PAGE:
A. Have a natural conversation with a partner about the pictures and the questions below.
1. Are you a good language learner?
2. Do you know anybody who has a gift for languages?
3. Do any of your friends have a flair for languages? Do you think you do? What do you have a flair for?
4. Which of your acquaintances has an ear for accents, and quickly picks up the accent of the speakers around?
5. Do you know anybody who is hopeless at learning languages?
6. Are you good at having spontaneous ideas and speaking off the cuff ?
7. What advice would you give to someone who is terrible at spelling?
8. Do you believe that everyone is naturally gifted and their talents should be celebrated?
9. What qualities does a born teacher have apart from kindness, compassion, a sense of humour and intuition?
10. What would you like to be outstandingly talented in?
11. Do you believe that only great teachers can produce brilliant students?
B. Monologue. Talk about the questions given.
1. Do you know the parents of a bright child or a gifted child? are they aware of their child's extraordinary abilities? Can you think of any celebrity who was a child prodigy? What are the pros and cons of being highly-gifted? Do you think highly-gifted children should go to special schools?
2. Are you skilful at sewing? Cooking? Painting? Playing a musical instrument? Writing? Craftwork? What do you excel in?
3. Do you know…any musically gifted person? Any highly talented person? An extremely promising person? An accomplished dancer? Tell us about them.
1. Should schools focus less on traditional notions of intelligence and take more account of each individual’s specific strengths?
2. What are you a dab hand at? What are you hopeless at? How do you make the most of your gifts?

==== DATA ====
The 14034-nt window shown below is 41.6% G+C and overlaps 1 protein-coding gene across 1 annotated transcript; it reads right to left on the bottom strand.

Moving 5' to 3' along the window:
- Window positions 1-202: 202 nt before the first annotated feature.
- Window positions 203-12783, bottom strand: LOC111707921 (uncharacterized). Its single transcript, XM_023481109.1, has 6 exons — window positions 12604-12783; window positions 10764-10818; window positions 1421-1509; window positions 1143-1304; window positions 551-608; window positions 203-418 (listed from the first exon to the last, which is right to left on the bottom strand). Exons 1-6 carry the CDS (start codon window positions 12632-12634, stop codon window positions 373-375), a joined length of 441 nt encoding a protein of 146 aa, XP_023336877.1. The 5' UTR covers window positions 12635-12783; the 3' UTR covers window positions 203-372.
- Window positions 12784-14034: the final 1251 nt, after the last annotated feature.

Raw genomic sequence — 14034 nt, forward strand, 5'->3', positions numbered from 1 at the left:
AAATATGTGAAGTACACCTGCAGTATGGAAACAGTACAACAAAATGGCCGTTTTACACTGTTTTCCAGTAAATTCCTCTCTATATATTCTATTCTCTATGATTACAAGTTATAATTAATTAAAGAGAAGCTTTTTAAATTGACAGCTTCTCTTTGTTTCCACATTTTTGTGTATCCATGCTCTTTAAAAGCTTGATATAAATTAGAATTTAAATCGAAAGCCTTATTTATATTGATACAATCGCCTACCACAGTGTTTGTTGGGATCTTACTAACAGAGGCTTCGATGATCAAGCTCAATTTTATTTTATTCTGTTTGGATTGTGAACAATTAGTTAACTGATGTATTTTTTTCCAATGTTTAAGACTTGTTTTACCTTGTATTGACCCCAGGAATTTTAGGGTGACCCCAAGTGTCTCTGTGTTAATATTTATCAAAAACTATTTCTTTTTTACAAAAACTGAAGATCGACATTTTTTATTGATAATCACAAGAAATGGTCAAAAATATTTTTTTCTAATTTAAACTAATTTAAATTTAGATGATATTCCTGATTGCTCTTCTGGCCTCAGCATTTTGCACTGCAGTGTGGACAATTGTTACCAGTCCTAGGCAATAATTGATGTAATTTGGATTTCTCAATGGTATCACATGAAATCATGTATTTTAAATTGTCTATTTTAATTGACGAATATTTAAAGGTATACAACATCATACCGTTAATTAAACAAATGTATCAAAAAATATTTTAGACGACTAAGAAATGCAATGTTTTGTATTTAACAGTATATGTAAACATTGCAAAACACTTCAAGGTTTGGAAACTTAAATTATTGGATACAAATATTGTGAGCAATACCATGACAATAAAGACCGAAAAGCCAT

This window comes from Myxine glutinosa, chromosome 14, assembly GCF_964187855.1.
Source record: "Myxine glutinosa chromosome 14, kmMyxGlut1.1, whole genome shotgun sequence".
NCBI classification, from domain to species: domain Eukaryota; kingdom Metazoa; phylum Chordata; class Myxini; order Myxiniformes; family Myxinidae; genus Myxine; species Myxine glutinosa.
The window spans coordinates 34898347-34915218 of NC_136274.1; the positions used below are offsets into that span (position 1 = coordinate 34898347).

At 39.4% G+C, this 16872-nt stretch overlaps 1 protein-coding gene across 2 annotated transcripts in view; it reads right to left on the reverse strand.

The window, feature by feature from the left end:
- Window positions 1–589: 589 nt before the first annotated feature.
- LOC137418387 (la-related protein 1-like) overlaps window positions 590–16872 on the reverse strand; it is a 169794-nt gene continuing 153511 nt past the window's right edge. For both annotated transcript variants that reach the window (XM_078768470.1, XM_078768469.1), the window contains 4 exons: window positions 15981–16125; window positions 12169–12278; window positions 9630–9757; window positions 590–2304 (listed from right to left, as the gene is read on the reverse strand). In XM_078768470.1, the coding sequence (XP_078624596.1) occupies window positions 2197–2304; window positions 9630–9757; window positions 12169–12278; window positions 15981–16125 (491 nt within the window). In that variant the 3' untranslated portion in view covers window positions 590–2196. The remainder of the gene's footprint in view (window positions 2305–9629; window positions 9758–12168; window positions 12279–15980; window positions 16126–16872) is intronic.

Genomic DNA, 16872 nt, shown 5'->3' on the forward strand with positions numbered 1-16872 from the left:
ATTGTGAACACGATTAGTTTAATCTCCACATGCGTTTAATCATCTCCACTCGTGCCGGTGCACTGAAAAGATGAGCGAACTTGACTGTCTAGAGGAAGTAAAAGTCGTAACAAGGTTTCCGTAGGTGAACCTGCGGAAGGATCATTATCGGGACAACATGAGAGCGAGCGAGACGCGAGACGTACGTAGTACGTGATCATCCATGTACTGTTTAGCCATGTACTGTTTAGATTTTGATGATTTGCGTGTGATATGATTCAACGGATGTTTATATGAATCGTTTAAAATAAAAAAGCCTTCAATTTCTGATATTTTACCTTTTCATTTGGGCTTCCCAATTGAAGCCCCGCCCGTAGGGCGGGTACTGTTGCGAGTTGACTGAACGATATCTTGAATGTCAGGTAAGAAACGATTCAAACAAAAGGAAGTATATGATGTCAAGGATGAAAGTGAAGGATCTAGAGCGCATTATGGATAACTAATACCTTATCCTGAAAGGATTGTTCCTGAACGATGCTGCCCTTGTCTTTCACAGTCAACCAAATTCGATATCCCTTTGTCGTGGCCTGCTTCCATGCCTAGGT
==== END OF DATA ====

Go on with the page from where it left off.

3. Tell us about a whizz-kid you know.
Vocabulary and Useful Language
2. Gift: a special ability to do something. E.g. One of my neighbours has a gift for languages. She's also interested in politics and foreign cultures and wants to make a difference in the world. Like any good newspaper journalist, she has a nose for a good story.
3. Flair for something: a natural ability to do something well. Talent. E.g. He has a flair for languages.
4. I discovered that I have an ear for accents, and I quickly pick up (identify) the accent of the speakers around me.
5. hopeless: very bad (at something); with no ability or skill. E.g. I'm hopeless at science.
Master: to learn or understand sth completely: e.g. to master new skills / techniques. French was a language he had never mastered.
6. off the cuff: (of speaking, remarks, etc.) without previous thought or preparation. E.g. I'm just speaking off the cuff here—I haven't seen the results yet. An off-the-cuff remark. They posed (asked) some difficult questions to answer off the cuff. Watch this Youtube video.
8. Gifted: having a lot of natural ability or intelligence. E.g. A gifted musician/ sportswoman/ student.
hardwired: /ˌhɑːdˈwaɪəd/ (of a skill, quality or type of behaviour) present when you are born and not changing during your life Many aspects of morality appear to be hardwired in the brain. Anxiety is a hardwired response that everyone experiences. There is evidence that we are hardwired to be musical.